Well, if everyone’s telling stories…

    Michele and I were both at BYU when I asked her to marry me. (Actually, we were at her parents’ house for the MLK weekend when I asked, but we were back at school when she answered. More on that story some other time.) I kinda wondered whether I should do this whole “asking permission” thing — I mean, I had never done this before — and Michele said that it was kind of expected in her family.

    Her father… well, he’s kind of an intimidating guy. Nice and all, but he doesn’t suffer fools gladly, he doesn’t wait for you to catch up, and he’s got this little smile that says, “I know more about you than you’d ever wish me to know.” Fortunately, the smile didn’t come into play, as I did this over the phone.

    Yes, the phrase “ask for her hand” did come up. And his response? “Well, I’ll have to talk it over with my wife.”

    So I sat next to the phone for about twenty minutes…

    Eventually, her mother called back and started chatting. After about two minutes, I broke in, “I’m sorry — does this mean ‘yes,’ then?”

    Yeah, it did.

    (Now… when is someone going to start a thread on stories of popping the question?)

  25. Nate Oman on March 24, 2005 at 12:41 pm

    Rosalynde: My example shows that ritual is more ambigious than you suggest. It may reinforce undesirable hierarchies (something that I alluded to in my original post) but it can also cut against hierarchies, etc. Even your qualified denuciation is, in my opinion, too strong. Another interesting thing is that the absence of ritual makes real iconoclasm increasingly difficult and renders most attempts at iconoclasm banal and somewhat comic. Foucault makes a related point, as I remember, in his essay “We Other Victorians,” arguing that the discourse of sexual liberation requires some sense of sexual propriety against which it must react inorder to remain coherent. In the absence of standards against which to rebell it becomes essentially incoherent. One needs icons in order to have iconoclasm. Yet another reason for ritual.

  26. A. Greenwood on March 24, 2005 at 12:46 pm

    When it comes to asking the parents for permission, (1) its not a question of reinstating a ritual. The ritual is still there, so its more a question of deciding whether to embrace the tradition or to do your own thing; and (2) there is very little danger that if we start asking the parents again, we will bring back the pater potestas. Do you think its more likely these days that fathers are dominating their daughters lives willfully or that daughters and suitors are doing unwise and uninformed things to their own detriment and to that of the extended family?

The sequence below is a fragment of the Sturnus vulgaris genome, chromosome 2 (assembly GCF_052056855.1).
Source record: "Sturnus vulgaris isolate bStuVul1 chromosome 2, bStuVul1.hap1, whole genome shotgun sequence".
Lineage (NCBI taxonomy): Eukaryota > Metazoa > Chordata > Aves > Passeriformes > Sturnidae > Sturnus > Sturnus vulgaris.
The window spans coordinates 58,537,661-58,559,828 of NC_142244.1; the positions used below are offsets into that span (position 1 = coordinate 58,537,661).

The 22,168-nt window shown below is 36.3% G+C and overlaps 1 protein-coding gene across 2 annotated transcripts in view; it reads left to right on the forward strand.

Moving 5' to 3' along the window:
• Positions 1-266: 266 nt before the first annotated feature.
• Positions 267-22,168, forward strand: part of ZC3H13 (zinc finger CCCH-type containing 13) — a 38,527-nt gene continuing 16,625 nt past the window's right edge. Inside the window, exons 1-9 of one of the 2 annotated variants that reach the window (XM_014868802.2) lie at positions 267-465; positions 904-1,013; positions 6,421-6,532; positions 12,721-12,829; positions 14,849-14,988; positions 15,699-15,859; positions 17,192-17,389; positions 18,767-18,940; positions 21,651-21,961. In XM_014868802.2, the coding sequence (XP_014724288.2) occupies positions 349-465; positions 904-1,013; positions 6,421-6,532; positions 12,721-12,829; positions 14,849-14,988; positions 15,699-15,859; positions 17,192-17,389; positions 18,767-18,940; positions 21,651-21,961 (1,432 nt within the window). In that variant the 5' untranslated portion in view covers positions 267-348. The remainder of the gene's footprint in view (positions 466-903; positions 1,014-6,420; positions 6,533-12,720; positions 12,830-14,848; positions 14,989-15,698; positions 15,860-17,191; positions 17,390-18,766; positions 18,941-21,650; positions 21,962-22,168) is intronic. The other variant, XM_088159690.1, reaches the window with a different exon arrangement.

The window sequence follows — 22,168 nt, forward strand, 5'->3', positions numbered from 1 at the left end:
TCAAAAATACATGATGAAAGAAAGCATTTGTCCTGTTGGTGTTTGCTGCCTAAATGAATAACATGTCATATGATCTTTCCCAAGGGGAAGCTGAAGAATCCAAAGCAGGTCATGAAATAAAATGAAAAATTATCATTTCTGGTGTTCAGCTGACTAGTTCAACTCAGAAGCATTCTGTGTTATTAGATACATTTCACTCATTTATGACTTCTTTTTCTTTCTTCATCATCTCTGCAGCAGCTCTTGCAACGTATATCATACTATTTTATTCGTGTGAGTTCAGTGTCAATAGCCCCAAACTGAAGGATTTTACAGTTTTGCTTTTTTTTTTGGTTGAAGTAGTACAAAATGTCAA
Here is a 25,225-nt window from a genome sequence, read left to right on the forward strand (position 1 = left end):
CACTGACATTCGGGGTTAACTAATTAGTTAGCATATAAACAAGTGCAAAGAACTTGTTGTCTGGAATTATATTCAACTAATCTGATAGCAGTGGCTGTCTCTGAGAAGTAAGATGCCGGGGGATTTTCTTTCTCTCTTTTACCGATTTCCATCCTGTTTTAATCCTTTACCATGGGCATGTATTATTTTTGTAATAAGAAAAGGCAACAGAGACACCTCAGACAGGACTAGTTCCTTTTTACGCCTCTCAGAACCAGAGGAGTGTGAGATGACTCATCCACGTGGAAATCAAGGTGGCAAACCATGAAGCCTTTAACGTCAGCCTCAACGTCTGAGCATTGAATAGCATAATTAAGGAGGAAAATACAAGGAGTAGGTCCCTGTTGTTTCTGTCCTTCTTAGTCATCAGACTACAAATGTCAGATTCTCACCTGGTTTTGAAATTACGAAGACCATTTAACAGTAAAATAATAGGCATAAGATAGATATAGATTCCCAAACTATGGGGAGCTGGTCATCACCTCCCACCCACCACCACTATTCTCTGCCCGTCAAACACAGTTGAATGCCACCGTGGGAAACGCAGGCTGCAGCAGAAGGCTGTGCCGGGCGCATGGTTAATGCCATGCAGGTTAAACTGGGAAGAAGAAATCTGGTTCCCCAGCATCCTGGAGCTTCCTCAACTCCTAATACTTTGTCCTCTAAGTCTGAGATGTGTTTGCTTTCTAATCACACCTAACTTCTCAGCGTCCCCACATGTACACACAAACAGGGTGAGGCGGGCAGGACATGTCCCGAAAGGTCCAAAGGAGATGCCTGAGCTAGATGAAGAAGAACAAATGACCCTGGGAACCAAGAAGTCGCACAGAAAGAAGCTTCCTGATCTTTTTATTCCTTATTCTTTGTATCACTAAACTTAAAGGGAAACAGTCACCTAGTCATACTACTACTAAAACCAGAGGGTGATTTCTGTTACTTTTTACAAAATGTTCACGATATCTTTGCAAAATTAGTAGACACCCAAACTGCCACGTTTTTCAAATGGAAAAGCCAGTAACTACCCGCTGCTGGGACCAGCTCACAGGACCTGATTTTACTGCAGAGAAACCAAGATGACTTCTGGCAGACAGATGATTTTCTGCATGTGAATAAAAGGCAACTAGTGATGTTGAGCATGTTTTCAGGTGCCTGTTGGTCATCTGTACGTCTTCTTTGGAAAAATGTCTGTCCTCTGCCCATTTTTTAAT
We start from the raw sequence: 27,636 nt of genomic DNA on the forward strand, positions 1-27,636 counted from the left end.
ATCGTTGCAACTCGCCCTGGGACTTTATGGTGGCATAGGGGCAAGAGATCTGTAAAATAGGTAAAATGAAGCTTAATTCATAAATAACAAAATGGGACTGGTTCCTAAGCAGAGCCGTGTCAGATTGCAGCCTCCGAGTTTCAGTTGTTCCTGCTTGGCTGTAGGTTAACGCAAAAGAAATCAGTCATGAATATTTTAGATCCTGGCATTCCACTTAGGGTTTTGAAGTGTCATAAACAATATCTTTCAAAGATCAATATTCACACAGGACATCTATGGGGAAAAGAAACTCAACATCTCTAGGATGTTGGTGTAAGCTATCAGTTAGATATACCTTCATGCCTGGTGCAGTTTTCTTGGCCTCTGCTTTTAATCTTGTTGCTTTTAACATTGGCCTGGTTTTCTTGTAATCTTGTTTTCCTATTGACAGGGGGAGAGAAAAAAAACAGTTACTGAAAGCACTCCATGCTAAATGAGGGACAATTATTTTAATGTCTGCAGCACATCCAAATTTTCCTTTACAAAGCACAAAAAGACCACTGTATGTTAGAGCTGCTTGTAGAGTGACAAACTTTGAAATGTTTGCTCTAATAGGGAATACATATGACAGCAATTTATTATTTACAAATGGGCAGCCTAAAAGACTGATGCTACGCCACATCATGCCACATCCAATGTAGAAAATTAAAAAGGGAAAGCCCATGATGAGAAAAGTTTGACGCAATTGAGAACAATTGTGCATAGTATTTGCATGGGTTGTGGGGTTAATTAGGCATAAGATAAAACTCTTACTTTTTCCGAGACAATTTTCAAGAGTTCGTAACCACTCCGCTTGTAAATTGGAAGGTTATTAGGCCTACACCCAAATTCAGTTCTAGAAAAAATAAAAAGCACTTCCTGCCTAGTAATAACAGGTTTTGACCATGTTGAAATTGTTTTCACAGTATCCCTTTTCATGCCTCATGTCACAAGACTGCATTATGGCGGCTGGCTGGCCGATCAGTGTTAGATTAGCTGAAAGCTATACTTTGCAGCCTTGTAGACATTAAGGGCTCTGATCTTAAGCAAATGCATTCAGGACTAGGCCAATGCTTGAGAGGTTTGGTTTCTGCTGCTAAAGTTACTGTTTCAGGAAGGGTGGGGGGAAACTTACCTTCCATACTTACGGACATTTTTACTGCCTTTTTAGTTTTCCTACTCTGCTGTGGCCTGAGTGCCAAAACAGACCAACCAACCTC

I think your account of what’s going on in asking permission is pretty pallid, but even in your version, it which it does just two things, I’m still not sure why you’re opposed to it. First, you say, it reinforces the power of parents over children. But, in a surprising concession for an English major, you acknowledge that this could be either good or bad. Second, you say it makes the parents feel more responsible for their children and what happens to them as they date, court, and marry. So what about these two makes you want to get rid of asking permission (or blessings)?

  27. A. Greenwood on March 24, 2005 at 12:47 pm

    Quite, Nate Oman. Ritual is a lot like law in 2 Nephi 2 and elsewhere in the Book of Mormon. it provides the framework against which our actions have meaning.

  28. Christian Y. Cardall (TSM) on March 24, 2005 at 1:04 pm

    Perhaps, as is often the case, Joseph Smith is a good example: Ask for her hand, but don’t feel bound by a negative response.

    I asked permission, from the father only. Like Nate, a central difficulty was arranging the situation; my informally grabbed opportunity was a parked car during an errand on which we were alone. There was no negotiation; I’d known their family for a couple of years. The conversation was brief, but included happy tears from my father-in-law. This makes me think it was probably a good thing, and at least not a bad thing, to ask him.

  29. Rosalynde Welch on March 24, 2005 at 1:27 pm